The Situational Consequences of Consumption
Posted by The Situationist Staff on December 5, 2008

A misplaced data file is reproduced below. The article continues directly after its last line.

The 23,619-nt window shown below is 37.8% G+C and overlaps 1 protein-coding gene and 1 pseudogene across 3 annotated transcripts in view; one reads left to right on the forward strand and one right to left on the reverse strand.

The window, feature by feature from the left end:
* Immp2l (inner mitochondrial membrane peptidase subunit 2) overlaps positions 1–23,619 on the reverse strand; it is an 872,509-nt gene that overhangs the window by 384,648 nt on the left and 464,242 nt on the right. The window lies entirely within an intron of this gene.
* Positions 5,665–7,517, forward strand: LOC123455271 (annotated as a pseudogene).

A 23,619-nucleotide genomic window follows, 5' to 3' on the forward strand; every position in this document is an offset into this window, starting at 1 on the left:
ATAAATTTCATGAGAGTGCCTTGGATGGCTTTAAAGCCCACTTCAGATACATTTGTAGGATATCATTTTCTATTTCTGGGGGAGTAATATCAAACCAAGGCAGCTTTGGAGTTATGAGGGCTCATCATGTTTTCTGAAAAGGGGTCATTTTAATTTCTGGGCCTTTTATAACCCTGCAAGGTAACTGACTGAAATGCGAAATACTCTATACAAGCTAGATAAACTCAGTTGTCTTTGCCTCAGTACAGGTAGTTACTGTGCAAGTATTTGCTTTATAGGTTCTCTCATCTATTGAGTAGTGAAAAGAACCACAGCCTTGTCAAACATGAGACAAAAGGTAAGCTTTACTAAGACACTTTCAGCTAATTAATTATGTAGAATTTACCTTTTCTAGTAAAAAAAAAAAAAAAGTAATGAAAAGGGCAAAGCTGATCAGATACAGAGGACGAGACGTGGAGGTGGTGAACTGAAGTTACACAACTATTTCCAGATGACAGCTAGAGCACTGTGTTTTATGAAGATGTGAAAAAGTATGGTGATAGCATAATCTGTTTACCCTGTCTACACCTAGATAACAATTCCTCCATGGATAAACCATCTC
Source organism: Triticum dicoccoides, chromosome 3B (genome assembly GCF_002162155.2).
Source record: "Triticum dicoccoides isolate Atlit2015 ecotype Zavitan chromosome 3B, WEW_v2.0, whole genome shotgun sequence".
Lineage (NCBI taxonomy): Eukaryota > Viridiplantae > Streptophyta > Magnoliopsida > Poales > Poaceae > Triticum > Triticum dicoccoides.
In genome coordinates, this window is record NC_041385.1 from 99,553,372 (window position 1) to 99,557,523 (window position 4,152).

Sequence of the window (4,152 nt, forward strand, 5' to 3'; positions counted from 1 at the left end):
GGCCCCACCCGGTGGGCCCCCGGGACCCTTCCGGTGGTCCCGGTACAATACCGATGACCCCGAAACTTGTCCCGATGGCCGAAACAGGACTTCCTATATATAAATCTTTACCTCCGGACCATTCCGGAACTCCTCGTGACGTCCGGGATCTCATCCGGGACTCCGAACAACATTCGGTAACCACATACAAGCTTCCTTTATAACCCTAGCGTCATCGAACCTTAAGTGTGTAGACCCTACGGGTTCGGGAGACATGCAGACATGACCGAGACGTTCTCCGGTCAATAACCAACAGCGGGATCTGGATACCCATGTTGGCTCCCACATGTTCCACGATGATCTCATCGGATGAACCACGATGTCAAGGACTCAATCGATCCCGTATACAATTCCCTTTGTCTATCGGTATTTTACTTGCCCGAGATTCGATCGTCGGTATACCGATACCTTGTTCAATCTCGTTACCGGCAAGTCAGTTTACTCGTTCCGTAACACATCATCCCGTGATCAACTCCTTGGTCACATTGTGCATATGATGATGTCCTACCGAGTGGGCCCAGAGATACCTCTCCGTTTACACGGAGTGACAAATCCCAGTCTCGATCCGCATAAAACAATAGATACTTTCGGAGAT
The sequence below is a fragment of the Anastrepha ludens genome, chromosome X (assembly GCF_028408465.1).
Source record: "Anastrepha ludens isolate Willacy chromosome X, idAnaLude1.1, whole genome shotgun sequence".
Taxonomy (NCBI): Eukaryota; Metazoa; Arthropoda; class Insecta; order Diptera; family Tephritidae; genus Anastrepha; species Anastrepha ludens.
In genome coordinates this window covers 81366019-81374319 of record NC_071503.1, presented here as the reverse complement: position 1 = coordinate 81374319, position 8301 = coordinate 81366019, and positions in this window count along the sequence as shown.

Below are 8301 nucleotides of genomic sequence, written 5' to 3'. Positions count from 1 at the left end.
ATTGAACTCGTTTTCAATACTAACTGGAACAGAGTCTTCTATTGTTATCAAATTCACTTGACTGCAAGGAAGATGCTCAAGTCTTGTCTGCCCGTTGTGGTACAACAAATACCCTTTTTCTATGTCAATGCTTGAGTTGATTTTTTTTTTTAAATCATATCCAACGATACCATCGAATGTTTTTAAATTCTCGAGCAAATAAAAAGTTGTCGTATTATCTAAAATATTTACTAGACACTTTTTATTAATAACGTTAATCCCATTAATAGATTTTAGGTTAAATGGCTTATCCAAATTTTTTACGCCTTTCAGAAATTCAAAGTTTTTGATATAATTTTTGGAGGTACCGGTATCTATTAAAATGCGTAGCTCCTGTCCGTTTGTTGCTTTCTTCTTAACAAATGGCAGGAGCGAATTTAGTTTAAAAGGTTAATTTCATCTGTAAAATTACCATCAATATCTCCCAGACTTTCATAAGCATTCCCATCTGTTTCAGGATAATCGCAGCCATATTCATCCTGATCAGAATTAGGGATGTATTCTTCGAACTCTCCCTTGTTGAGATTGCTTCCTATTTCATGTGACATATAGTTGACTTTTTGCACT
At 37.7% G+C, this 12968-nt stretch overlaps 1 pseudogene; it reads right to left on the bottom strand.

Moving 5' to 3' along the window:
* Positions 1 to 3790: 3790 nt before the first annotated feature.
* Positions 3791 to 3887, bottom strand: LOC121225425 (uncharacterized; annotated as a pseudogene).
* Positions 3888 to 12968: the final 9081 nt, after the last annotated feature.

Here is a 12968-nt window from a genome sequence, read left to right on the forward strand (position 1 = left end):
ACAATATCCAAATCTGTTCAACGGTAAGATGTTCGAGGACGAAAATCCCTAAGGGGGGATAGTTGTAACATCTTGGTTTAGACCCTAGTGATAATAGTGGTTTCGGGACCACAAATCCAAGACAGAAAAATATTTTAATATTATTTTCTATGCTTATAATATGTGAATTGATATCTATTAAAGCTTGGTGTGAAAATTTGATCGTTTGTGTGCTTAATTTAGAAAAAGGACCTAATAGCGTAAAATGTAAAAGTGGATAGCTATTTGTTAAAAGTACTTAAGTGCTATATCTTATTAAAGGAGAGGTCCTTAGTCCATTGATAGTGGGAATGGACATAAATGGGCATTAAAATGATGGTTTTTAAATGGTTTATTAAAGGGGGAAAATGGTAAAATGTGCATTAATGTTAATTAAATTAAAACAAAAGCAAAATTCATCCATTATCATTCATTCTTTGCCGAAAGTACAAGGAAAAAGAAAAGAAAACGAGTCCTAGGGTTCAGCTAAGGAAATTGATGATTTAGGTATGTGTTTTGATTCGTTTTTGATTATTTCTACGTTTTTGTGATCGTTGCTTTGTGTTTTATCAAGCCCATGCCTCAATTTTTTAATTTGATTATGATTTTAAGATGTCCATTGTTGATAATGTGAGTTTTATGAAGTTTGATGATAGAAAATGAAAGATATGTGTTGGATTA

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To achieve the level of greenhouse gas emissions reductions called for by climate change experts, officials and policy analysts may need to develop an unfamiliar category of regulated entity: the consumer. Although industrial, manufacturing, retail, and service sector firms undoubtedly will remain the focus of climate change policy in the near term, individuals and households exert a greenhouse footprint that seems simply too large for policymakers to ignore in the long term. This paper, written as a foreword for the Environmental Law Reporter’s symposium issue, “Climate Change and Consumption,” emerges from an interdisciplinary conference of the same title held at Vanderbilt University in April 2008. The paper begins by providing an overview of the limited role that consumer behavior and decision making has played in environmental law to date. It then describes theoretical and empirical frameworks for understanding the consumer and consumption that could be deployed to inform law and policy if, as we predict, the consumer becomes a much more significant target of environmental regulation. The paper concludes by summarizing the symposium articles, which range widely across disciplines and areas of focus, but which reflect a common belief that the carbon-constrained consumer is worthy of significant academic and policy attention.
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